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ASN Wikibase Occurrence # 204155
Last updated: 14 December 2018
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Date:06-DEC-2017
Time:15:18 UTC
Type:Silhouette image of generic AT72 model; specific model in this crash may look slightly different
ATR 72-600 (72-212A)
Owner/operator:Binter Canarias
Registration: EC-MPI
C/n / msn: 1396
Fatalities:Fatalities: 0 / Occupants:
Other fatalities:0
Aircraft damage: None
Category:Incident
Location:nr TESEL, Islas Canarias TMA -   Spain
Phase: En route
Nature:Domestic Scheduled Passenger
Departure airport:Tenerife-Norte Los Rodeos Airport (TFN/GCXO)
Destination airport:Santa Cruz-La Palma Airport (SPC/GCLA)
Investigating agency: CIAIAC
Narrative:
A Piper PA-28 and an ATR 72-600 were involved in an airprox incident in the Canary Islands TMA, Spain.
The Piper PA-28-181 (EC-JMT), was on a private VFR flight in the northwest of the island of Tenerife. The pilot informed the controller of his intention to descend from flight level FL115 for an approach to runway 12 at the Tenerife North Airport (GCXO). The controller authorized the maneuver and informed him that there was traffic, an ATR 72-600, which was reaching FL100, 10 miles northeast of its position.
The Binter Canarias ATR 72 aircraft (EC-MPI, flight NT631) had taken off from the Tenerife North Airport runway 12 using the SID ARACO3K. The flight was authorized to climb to flight level FL100 and, subsequently, to fly directly to 8.5 DME fix of runway 36 at the La Palma Airport.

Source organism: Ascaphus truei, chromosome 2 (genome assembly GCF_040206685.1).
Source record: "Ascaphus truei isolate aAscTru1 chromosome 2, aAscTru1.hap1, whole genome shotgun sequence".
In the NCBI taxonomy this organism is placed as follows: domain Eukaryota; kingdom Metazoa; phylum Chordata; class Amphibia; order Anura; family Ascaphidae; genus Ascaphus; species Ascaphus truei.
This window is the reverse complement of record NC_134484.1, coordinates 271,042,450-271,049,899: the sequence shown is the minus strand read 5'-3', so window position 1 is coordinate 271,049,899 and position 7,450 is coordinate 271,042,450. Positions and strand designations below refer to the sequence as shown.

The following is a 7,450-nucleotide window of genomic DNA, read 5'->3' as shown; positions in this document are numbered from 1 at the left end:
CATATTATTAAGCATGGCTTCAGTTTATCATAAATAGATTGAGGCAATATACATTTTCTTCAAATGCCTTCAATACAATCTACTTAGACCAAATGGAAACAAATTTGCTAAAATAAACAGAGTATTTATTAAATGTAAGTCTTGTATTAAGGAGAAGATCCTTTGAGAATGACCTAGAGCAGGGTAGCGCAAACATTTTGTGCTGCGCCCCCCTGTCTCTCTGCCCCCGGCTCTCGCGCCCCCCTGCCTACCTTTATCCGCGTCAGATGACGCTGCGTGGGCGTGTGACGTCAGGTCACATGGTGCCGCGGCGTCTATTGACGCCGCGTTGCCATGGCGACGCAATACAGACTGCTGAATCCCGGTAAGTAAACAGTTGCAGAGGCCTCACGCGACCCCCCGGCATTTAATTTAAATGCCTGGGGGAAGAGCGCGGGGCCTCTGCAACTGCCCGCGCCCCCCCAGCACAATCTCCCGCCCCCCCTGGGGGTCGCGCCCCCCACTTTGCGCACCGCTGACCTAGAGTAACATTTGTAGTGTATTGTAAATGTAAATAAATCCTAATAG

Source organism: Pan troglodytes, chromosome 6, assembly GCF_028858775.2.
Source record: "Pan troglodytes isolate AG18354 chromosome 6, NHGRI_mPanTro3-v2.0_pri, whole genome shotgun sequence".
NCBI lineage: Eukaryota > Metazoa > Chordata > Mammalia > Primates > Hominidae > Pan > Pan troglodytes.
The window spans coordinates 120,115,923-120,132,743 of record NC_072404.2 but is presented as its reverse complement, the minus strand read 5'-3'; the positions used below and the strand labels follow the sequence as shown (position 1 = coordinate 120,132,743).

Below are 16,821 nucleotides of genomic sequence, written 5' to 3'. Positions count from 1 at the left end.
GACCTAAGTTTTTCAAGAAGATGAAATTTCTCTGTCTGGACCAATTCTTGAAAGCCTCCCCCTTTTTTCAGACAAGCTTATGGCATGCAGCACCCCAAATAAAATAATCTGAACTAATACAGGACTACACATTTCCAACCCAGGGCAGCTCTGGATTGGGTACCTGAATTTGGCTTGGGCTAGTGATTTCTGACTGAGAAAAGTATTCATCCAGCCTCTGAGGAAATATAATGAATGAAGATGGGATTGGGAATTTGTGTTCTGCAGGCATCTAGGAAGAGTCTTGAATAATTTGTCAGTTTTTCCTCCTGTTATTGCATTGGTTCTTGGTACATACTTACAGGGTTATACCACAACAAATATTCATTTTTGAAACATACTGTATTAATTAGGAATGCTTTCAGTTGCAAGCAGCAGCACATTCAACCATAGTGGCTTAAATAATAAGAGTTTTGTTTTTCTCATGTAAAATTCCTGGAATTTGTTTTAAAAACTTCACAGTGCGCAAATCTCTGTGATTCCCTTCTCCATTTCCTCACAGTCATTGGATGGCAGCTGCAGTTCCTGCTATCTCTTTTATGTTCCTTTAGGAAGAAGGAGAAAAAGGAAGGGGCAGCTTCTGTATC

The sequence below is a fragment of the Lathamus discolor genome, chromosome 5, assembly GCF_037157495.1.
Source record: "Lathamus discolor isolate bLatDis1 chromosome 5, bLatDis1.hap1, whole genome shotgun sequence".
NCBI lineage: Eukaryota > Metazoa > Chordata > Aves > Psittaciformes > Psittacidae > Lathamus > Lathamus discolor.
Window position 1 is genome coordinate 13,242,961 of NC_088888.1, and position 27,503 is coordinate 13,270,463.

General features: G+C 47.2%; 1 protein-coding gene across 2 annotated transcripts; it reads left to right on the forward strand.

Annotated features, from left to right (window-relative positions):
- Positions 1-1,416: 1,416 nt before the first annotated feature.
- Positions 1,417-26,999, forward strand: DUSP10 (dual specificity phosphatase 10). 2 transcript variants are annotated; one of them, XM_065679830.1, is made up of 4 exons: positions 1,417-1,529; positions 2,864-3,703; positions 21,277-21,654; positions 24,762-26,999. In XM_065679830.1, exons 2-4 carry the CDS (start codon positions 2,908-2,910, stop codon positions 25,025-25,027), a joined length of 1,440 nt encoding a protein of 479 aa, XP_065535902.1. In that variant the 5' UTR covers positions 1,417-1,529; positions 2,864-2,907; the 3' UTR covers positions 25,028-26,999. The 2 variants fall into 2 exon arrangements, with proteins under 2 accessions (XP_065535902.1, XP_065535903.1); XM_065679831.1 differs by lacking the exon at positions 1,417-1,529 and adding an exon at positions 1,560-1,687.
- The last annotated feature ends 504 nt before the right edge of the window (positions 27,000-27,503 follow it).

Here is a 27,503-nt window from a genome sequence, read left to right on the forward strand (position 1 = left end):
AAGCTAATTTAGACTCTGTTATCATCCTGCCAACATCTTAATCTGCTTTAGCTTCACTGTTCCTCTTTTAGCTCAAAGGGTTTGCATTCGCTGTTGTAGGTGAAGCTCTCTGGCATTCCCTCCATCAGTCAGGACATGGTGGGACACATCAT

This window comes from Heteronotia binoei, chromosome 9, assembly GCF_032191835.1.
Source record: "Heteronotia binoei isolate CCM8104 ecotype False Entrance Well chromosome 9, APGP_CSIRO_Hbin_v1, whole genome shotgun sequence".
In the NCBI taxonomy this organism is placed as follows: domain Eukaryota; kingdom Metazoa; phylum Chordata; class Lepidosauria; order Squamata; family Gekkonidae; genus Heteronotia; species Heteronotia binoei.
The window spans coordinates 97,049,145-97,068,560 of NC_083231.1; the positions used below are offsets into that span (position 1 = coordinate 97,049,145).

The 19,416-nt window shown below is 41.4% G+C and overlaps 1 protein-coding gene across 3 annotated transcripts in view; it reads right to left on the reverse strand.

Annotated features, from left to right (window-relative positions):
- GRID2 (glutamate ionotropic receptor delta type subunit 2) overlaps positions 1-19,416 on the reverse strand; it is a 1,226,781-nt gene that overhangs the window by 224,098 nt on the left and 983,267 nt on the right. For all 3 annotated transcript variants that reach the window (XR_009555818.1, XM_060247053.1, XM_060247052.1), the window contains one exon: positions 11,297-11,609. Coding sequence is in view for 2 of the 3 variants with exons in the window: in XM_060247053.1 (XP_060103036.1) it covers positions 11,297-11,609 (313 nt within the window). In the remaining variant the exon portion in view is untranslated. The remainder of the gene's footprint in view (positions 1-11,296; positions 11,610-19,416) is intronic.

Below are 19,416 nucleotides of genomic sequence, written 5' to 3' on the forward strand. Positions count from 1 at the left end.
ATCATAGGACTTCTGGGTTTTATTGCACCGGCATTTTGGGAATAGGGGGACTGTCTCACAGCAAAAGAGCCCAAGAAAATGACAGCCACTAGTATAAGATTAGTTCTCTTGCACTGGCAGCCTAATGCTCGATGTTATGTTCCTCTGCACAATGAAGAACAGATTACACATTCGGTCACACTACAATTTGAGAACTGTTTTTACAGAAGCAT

Subsequently, the controller informed the Piper aircraft of the position of the ATR 72. At that time they were 5 miles apart. The controller also instructed him to maintain his flight level, between 105 or 110, until he had the ATR 72 in sight.
When the aircraft were 3 miles apart, the Piper pilot informed the controller that he had traffic in sight. The controller authorized him to continue the descent and proceed to the approach for runway 12.
The aircraft were in radio contact with the air traffic control service on different frequencies. The executive controller who was in contect with the ATR 72 was absent and his position was assumed by the planning controller. This last controller was unaware of the existence of the Piper traffic and was surprised that the ATR 72 informed him that he had had a TCAS warning.
Despite being visible, the distance between the aircraft was reduced to 1.13 miles, horizontally, and 200 feet vertically.
After the loss of separation, the aircraft continued their flights without further incident.

The CIAIAC investigation into this incident is ongoing.

Sources:

[LINK NOT WORKING ANYMORE:http://www.fomento.gob.es/MFOM/LANG_CASTELLANO/ORGANOS_COLEGIADOS/CIAIAC/INVESTIGACION/2017/IN-029_2017.htm]


Revision history:

Date/timeContributorUpdates
11-Jan-2018 07:20 harro Added
11-Jan-2018 14:57 harro Updated [Narrative]

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